This is my first game post of the season and one of my favorite preperations of pigeon. The technique of stuffing the breasts with foie gras is from Gordon Ramsays *** book, it’s pretty straitforward so long as you can relieve a pigeon of its breasts in one piece. I like to serve mine with potato fondant, seasonal vegetables and crispy confit pigeon legs.
For two people you will need:
2 pigeons 1 large onion 1 clove white garlic 1 clove black garlic about 60g fresh foie gras 4 slices cured raw ham half bottle red wine (something heavy like pinotage from SA) 400ml vegetable oil or duck fat 1 large firm potato some seasonal veg; i used the first of the new season sprouts
Start by removing the breasts from the pigeon; make sure you keep the smaller under fillets attached, these will help hold the foie gras in later. Carefully get the skin and any membranes off the breasts, check for any . . . →Pigeon
950g boar (leg or shoulder is fine for this) 950g pork shoulder200g hare leg350g back fat1.5 TBS black pepper corns2 ½ tsp fennel seeds4 cloves1 tsp chilli flakes1 tbs paprika1 tbs fresh thyme4 cloves of garlic1% total weight of salt150g fresh breadcrumbs, try to make them from very dark malted bread. Mix with a good slug of red wine.
Put the back fat in the freezer to chill. Pass the pork, boar and hare through the mincer and put to one side. Crush all of the spices in a pestle and mortar and mix into the minced meat and breadcrumbs. Tip the pork out onto a work surface and knead it until sticky (about 10 mins). Take the fat out of the freezer, roughly chop and mix in with the sausage mixture. Stuff this mixture into casings as normal.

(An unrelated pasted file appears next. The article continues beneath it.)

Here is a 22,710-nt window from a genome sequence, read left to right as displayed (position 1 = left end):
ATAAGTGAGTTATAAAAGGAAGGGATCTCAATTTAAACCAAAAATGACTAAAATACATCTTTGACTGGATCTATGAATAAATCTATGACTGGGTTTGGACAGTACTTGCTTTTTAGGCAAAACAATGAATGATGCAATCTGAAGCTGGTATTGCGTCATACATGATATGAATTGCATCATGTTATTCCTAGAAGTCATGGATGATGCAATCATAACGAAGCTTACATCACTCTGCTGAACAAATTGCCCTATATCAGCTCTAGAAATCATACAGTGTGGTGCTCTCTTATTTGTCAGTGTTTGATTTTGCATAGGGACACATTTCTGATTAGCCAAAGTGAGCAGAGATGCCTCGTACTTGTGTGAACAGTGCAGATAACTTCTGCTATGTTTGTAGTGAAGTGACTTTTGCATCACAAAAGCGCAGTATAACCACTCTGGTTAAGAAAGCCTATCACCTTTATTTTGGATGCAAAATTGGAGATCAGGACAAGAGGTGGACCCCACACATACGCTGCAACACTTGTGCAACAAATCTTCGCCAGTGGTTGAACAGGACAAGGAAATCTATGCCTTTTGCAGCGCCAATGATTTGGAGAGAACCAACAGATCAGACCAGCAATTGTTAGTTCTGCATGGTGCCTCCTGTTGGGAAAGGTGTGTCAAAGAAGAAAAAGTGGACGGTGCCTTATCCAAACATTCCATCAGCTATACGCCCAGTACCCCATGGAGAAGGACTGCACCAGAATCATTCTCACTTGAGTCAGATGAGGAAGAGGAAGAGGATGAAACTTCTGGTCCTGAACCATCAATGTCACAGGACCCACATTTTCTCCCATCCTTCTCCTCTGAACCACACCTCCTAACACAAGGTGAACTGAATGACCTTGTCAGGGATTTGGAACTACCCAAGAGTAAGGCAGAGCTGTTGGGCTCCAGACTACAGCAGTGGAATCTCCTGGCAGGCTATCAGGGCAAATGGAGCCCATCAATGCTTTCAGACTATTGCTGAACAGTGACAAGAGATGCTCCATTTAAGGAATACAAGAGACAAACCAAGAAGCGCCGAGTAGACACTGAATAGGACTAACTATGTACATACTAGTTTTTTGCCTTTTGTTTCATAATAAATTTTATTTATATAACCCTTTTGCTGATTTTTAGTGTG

Anyone following me on Twitter will know that since the beginning of September I’ve been trudging off to the Boxtel market every Friday morning in search of wild grouse/pigeon/duck/pheasant or in fact anything that could vaguely satisfy my autumnal urges for game.
Well, imagine my surprise on Friday when the kind lady at the meat stall announced that she had a 2.2 kilo hare with her. This was great, I thought. I’ve had hare a few times before and although a little strong, it’s extremely delicious, I thought.
It was a little awkward being at work on Friday morning with the hare sitting next to me on the desk, and I was happy when the time came to go home. What I wasn’t quite prepared for was the funky smell which greeted me when I arrived home and unpacked it. It was a very animal smell, not helped by the fact that . . . →What to do with a 2.2kg hare, or how to make your house smell like gently simmering diarrhoea